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Mayor Elizabeth Tisdahl called residents and representatives of the City, local not-for-profit groups, the school districts and the faith community to a “safe summer summit” on June 4. About 150 people chose to turn their back on the gentle winds, the pre-summer sunlight and the many youth baseball games and duck inside the Levy Center to see how peaceful days like that one could be stretched into September.
The aggregate violence in the community – much of it involving young African American males – has given rise to protest marches and rallies by various groups. This summit offered a chance for everyone to learn what programs would be offered for youth this summer in hopes of diverting them from violence.
Six homicides in 2010 and at least two this year have taken their toll on the entire community – not just the families of the victims and the accused, said Mayor Tisdahl. “We have to get the guns out of the community,” she said more than once during her speech. She thanked the participants for coming and for “caring to build the community that we want to create for ourselves and our children.”
In many cases, Police Chief Richard Eddington has said, the fights were not over drugs or between rival gangs but by “kids who just do not like each other” and who have chosen to act out this rivalry with guns.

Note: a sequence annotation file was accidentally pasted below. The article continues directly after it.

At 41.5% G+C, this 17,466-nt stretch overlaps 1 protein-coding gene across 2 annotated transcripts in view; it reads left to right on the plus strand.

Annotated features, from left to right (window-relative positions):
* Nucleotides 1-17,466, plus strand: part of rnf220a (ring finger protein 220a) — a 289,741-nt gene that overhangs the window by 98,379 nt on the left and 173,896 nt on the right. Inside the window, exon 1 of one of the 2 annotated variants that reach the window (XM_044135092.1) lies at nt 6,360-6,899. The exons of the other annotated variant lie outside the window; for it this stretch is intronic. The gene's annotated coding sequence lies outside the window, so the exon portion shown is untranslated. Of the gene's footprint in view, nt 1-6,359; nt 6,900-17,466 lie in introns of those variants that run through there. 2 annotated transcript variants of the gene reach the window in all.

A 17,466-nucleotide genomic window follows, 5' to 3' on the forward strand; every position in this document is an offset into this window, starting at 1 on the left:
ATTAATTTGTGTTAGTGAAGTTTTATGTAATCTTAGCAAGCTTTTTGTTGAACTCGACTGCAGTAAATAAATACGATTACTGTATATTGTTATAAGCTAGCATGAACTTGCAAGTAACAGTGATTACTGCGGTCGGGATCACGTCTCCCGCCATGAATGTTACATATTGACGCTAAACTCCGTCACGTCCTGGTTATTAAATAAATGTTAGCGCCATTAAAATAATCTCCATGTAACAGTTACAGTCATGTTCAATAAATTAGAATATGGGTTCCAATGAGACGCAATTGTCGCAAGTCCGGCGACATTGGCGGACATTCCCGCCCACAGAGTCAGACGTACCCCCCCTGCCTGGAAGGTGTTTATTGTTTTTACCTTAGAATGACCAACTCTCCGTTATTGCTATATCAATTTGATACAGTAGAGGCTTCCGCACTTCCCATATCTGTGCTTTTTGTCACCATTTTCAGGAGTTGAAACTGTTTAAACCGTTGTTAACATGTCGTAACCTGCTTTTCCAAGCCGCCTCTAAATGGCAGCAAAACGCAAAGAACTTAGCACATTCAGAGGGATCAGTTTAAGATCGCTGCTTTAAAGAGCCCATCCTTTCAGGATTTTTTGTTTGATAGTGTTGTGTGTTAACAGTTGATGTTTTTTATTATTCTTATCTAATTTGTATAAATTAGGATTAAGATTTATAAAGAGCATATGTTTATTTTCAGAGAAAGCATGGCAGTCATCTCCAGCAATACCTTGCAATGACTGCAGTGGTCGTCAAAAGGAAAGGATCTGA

And while the police can enforce laws and arrest those accused of violating them, prevention of violence is the responsiblity of the community, the Chief said.
Programs and Policies
Several City and community organizations plan to extend hours of operations and possibly expand programs for youth this summer.
The City has hired 162 teens to participate in its Summer Youth Employment Program, said Doug Gaynor, director of parks, recreation and community service for the City. “We hired 400 additional youth to run camps and beaches,” he said.
Recreation will also be a large part of the summer youth engagement. Mr. Gaynor said the City is “developing a coalition to increase activities for youth.” Agencies such as Youth Organizations Umbrella, the McGaw YMCA and the Evanston North Shore YWCA and Ridgeville Park District will participate, he said. The City will offer volleyball for girls at Mason Park, indoor girls’ basketball, open gyms and roller-skating, he said. Limited transportation will be available to get kids close to home – but not door-to-door service.
Evanston Township High School will be a hub of activity this summer, said Superintendent Eric Witherspoon. This year ETHS is offering an engineering camp for middle school children, he said. In addition to the four-day-per-week summer school, there will be open gym, the Y.O.U. outpost and about 75 summer camps.
District 65 will also offer summer school and open gyms, said Superintendent Hardy Murphy.